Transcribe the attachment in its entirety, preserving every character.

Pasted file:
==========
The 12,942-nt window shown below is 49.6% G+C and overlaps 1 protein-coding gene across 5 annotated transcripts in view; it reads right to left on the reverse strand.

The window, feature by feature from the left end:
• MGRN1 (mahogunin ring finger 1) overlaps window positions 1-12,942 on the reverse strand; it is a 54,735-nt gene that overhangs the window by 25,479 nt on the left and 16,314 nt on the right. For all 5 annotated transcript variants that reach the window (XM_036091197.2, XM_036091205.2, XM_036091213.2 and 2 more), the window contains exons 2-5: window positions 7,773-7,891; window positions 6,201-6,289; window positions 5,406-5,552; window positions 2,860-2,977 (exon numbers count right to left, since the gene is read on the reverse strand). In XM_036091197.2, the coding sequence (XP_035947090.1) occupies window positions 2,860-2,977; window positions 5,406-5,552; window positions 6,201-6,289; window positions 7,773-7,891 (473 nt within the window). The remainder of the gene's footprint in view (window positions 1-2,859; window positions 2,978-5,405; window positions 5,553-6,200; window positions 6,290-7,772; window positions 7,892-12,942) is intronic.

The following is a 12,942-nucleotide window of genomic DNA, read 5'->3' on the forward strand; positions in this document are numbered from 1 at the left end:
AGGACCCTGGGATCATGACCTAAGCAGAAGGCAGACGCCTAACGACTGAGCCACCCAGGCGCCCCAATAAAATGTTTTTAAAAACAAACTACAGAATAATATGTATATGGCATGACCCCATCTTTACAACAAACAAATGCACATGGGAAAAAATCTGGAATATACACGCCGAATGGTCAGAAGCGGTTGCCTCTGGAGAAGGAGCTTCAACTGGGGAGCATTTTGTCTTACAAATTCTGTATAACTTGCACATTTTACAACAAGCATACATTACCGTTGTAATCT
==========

The 12,942-nt window shown below is 49.6% G+C and overlaps 1 protein-coding gene across 5 annotated transcripts in view; it reads right to left on the reverse strand.

The window, feature by feature from the left end:
• MGRN1 (mahogunin ring finger 1) overlaps window positions 1-12,942 on the reverse strand; it is a 54,735-nt gene that overhangs the window by 25,479 nt on the left and 16,314 nt on the right. For all 5 annotated transcript variants that reach the window (XM_036091197.2, XM_036091205.2, XM_036091213.2 and 2 more), the window contains exons 2-5: window positions 7,773-7,891; window positions 6,201-6,289; window positions 5,406-5,552; window positions 2,860-2,977 (exon numbers count right to left, since the gene is read on the reverse strand). In XM_036091197.2, the coding sequence (XP_035947090.1) occupies window positions 2,860-2,977; window positions 5,406-5,552; window positions 6,201-6,289; window positions 7,773-7,891 (473 nt within the window). The remainder of the gene's footprint in view (window positions 1-2,859; window positions 2,978-5,405; window positions 5,553-6,200; window positions 6,290-7,772; window positions 7,892-12,942) is intronic.

The following is a 12,942-nucleotide window of genomic DNA, read 5'->3' on the forward strand; positions in this document are numbered from 1 at the left end:
AGGACCCTGGGATCATGACCTAAGCAGAAGGCAGACGCCTAACGACTGAGCCACCCAGGCGCCCCAATAAAATGTTTTTAAAAACAAACTACAGAATAATATGTATATGGCATGACCCCATCTTTACAACAAACAAATGCACATGGGAAAAAATCTGGAATATACACGCCGAATGGTCAGAAGCGGTTGCCTCTGGAGAAGGAGCTTCAACTGGGGAGCATTTTGTCTTACAAATTCTGTATAACTTGCACATTTTACAACAAGCATACATTACCGTTGTAATCT